What Is An Orange Made Of?

What’s breakfast without a side of OJ? While not quite as popular as it once was, orange juice remains the most popular juice in the U.S.

Low in calories, and high in fiber and vitamin C, oranges make an excellent snack. And while you may think there isn’t much to learn about such a common fruit, here are seven facts that might surprise you.

Oranges Don’t Naturally Exist In Nature

Oranges are a hybrid of two citrus fruit: a pomelo and a mandarin, with 25% of its genome coming from the pomelo and 75% from the mandarin.

Looking at an orange this makes a lot of sense, as the pomelo is a large green citrus fruit with tough skin and fibrous flesh while the mandarin is thin-skinned, bright orange and very sweet. The orange falls somewhere in between.

Not All Oranges Are Orange

As a subtropical fruit that grows in temperate climates oranges turn orange, but for those that are grown in the tropics their chlorophyll is preserved and they tend to remain green.

To get oranges the bright orange we see in stores the orange might be exposed to ethylene gas, coated in wax, and yes – even dyed.

The etymology of the word “orange” goes back to the Sanskrit word for “orange tree,” nāranga, though that word could be from the Dravidian (another South Asian language) word for “fragrant.”

The word “orange” only made its way to the English language sometime in the 1300s while it’s reference to the color didn’t appear until the 1500s.

While Brazil And Florida Are Major Orange Producers, Oranges Originated In What Is Now Southern China And Malaysia.

As of 2014, Brazil is far and away the largest producer of oranges in the world, followed by China, and finally the United States. But oranges themselves originated in Southern China and what is now Malaysia around 2500 B.C., making their way East across Asia, the Middle East, up through Greece, down through Africa and eventually to the New World when Columbus brought seeds with him on his voyage.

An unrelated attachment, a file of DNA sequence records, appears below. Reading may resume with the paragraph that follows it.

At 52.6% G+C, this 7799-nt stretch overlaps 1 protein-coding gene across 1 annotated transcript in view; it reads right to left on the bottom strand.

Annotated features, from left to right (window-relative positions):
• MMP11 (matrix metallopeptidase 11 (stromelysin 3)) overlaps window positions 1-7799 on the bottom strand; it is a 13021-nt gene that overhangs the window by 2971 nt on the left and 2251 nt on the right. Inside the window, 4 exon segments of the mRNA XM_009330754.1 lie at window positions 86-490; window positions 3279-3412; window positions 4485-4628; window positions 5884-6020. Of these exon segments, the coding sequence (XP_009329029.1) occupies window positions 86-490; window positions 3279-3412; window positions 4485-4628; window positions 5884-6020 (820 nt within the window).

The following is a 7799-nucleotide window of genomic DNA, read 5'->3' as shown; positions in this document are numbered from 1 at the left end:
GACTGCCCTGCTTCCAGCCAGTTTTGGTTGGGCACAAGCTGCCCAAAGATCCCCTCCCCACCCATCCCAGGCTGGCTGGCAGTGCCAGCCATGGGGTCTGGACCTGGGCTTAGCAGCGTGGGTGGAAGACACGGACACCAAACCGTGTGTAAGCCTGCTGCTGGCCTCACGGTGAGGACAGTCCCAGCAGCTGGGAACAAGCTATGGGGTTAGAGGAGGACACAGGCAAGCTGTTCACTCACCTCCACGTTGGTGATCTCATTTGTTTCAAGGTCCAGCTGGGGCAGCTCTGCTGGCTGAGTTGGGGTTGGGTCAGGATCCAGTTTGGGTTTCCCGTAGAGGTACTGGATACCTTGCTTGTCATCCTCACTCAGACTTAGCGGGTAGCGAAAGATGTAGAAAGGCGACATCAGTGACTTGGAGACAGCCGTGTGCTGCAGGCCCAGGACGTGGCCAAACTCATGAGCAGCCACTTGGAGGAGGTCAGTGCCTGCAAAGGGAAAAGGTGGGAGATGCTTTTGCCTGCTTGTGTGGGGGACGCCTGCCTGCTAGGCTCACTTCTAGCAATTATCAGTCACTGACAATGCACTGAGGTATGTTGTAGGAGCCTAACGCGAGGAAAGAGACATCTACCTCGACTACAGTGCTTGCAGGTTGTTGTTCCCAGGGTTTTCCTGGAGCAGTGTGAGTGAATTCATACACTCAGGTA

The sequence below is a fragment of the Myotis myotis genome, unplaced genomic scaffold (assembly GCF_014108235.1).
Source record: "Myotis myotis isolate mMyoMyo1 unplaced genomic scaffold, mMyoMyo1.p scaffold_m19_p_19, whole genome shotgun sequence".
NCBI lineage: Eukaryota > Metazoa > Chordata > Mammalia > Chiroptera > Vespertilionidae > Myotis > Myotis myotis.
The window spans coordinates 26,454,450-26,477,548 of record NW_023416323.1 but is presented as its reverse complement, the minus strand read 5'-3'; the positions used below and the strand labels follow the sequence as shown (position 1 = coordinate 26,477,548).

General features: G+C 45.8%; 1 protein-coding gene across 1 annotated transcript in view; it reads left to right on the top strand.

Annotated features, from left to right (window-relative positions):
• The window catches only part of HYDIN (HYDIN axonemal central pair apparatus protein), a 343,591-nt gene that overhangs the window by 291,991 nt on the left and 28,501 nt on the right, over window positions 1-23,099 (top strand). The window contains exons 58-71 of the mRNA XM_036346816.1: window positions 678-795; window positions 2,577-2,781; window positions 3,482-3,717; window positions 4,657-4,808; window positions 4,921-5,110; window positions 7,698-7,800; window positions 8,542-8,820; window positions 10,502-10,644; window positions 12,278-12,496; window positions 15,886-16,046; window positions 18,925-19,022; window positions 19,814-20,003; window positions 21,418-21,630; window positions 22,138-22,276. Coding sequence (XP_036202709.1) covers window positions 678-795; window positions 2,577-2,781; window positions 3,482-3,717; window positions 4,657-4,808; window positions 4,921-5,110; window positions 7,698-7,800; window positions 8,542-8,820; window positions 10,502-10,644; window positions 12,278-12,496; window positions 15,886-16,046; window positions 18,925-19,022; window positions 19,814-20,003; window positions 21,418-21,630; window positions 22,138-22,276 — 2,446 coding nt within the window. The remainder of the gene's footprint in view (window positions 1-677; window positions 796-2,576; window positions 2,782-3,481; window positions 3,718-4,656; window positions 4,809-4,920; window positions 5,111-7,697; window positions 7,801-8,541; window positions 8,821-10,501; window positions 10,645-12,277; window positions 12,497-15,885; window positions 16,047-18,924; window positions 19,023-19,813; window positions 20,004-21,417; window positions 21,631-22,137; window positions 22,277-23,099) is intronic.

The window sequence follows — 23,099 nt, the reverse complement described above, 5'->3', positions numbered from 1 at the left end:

There Are In Fact Two Words That Rhyme With Orange

They say orange is an unrhymable word, but that is not entirely accurate. The truth is there are a couple words that rhyme with it, just nothing you’d realistically use. There is a mountain in Wales known as Blorenge and spores are made in a sac known as a sporange. So go ahead, put that in a song.

Speaking of which, during a 60 Minutes interview rapper Eminem threw out the rap, “orange, four-inch, door hinge in storage.” So there’s that.

It Takes Almost 14 Gallons Of Water To Grow One Orange

We keep hearing about California’s years long drought and how imposed water limits are affecting crops in the state’s Central Valley. While almonds get villainized for using just over a gallon of water per nut, oranges, another popular crop in California, are far larger water hogs, requiring almost 14 gallons or around 50 glasses of water per fruit.

The Bigger The Navel, The Sweeter The Orange

Navel oranges were given their name thanks to the belly button shape formed on the opposite end of the stem. Open them up and you’ll find a partially developed fruit inside. To find the sweetest one, just look for one with the largest navel.

Orange Rinds Are Natural Deodorizers

We tend to toss the rinds of an orange after we eat them, but orange peels are natural deodorizers.

If your garbage disposal smells, throw orange peels in and let it run for 30 seconds. If your garbage stinks, place orange peels at the bottom. If your closet or shoes smell, put orange rinds inside a pair of pantyhose and either hang them in the closet or place them in the shoes overnight.

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